our universities. Like it’s not the whole entity. It truly can come down to
those one or two people that really drive
it from within. And so we’ve found that, we
have identified that in all of these different
partners across the region. And it really is that
kind of unifying factor that helps us get out work
done day in and day out.>>That’s fascinating then that
that one champion can rally for the cause and deliver. So you talked about
five years young and you all had an interesting
start with realizing the asset of the Internet of
Things there locally. Tell us what the secret– you,
you, you touched on it a bit. But the secret sauce,
if you will, to, to move from concept five years
ago to where you’re at today. Which is really a, a, a new
industry focus for the Triangle. It is not what the
Triangle is known for.>>That’s right.>>What enabled you to do that?>>That’s a great question, and I hope that every
moderator phrases it that way. What’s the secret sauce
that makes you successfully? Please always ask me that,
I love that phrasing. [Laughter] If I had to break
down what’s made RIoT successful so far, there’s a
couple ingredients to what Craig called
the secret sauce. One I already talked about,
our, our history with RTP. But I mentioned, you know,
that, that’s going back to the seventies, so it’s not
that it was always IoT focus. That there’s some tech people in
the room maybe you would argue with me and say yes, it was. We just called it
machine to machine. And yes, the IoT is
a term that’s talking about you know a
long history of tech. But leveraging what’s there in
RTP, that’s been huge for us. The diversity, the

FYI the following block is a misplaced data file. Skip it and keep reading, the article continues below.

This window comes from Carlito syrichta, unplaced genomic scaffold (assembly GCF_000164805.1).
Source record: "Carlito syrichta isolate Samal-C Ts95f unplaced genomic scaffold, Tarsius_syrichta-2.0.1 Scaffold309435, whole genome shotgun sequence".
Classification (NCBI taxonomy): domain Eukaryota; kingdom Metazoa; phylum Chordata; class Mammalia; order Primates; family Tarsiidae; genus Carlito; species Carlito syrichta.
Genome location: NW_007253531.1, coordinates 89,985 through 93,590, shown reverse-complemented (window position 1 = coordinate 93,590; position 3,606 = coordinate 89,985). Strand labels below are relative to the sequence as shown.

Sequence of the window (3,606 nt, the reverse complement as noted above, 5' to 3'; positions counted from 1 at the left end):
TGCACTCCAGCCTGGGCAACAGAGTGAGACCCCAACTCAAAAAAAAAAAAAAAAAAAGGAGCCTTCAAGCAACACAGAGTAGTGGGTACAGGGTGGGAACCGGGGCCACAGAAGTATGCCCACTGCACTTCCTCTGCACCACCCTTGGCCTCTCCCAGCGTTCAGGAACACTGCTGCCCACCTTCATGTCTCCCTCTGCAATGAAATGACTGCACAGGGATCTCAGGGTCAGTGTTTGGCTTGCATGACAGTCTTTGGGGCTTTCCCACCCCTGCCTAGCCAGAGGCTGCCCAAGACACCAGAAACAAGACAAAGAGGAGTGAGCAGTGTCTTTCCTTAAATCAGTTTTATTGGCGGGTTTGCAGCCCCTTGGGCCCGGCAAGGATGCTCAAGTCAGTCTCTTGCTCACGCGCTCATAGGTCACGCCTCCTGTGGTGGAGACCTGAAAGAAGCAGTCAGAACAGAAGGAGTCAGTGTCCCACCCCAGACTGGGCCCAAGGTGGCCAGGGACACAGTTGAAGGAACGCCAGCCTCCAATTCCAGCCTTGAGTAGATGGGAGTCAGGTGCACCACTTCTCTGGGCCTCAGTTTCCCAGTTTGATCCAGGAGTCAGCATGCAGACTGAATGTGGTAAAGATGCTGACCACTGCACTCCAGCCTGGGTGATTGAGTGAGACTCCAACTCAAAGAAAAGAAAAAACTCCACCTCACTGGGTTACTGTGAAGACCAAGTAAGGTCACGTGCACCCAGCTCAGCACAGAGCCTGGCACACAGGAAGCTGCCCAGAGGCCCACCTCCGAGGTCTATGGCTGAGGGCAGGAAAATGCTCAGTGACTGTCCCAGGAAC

diversity of industries. It’s incredible what
you can find in Raleigh, and we need that, so IoT,
we talk about it sometimes like it’s an umbrella. You need so many different
things to make IoT happen. It can’t happen in one vertical. You need to have some kind of
hardware that’s collecting data. You need to be able
to communicate, you need to have that network. You need to be able to analyze
that data, and if you want to drive insights from it,
you need to be able to analyze and learn from it, so that
means a lot of computing power. We’re talking about an umbrella,
this isn’t one vertical, and so what’s going to be
key to that is partnerships. And so whether you’re a big
organization that’s been around for 100 years, or a
startup that’s, you know, one year out the gate and trying
to go to market with your MVP, then you need partnerships. And so as a nonprofit what we’ve
offered is this neutral voice. So an organization might
come and sponsor us because they are trying to be
a smart city, and they want to know which pilot projects
they should start with. That way they’re
able to reinvest and keep that program going. Or it might be a multinational
corporation that’s saying, “We have so many different
ways that we could go in this new IoT space. Where should we go first? How do we start this
conversation?” And then if you’re a startup,
there are a lot of accelerators out there, I mean a lot. This space is growing. I think we can all
agree on that. What makes us unique as a nonprofit also
not taking any equity, not charging the startups. We’re not run by a corporation,
so if you come to us and you’re considering,
you know, what kind of Cloud technology? Azure? AWS? We’re not funded by an
organization that’s going to give you one answer. We’re going to be able to talk
with you about all your options. And so I think that neutrality
has been really key for us. Being able to provide
that, that feedback because there are
so many options now. So I hope after hearing
a little bit about RIoT, if you meet an organization that
is wondering how they’re going to go forward in this IoT space,
and that needs a neutral voice, partnering with a nonprofit
like RIoT is a great solution. You can connect with our over
80 partners that we have now that directly fund us. You can maybe have a tech or a
talent or even customer pipeline by working with the
startups that we work with, and then you can help
leverage the partnerships and grow our ecosystem
to the southern phrase that Lindsay alluded to earlier, that rising tide
raises all boats.>>So this is my opportunity
as a shameless federal plug, speaking of partnerships,
I also want to highlight that the federal
government, our office and many others is
directly partnering with, with organizations just
like these to enable them to create those partnerships. So we have a number of grant
programs, partnership programs, or just kind of amplification
efforts that we do at the federal level to try
to unlock local capacity. So in Sarah’s case it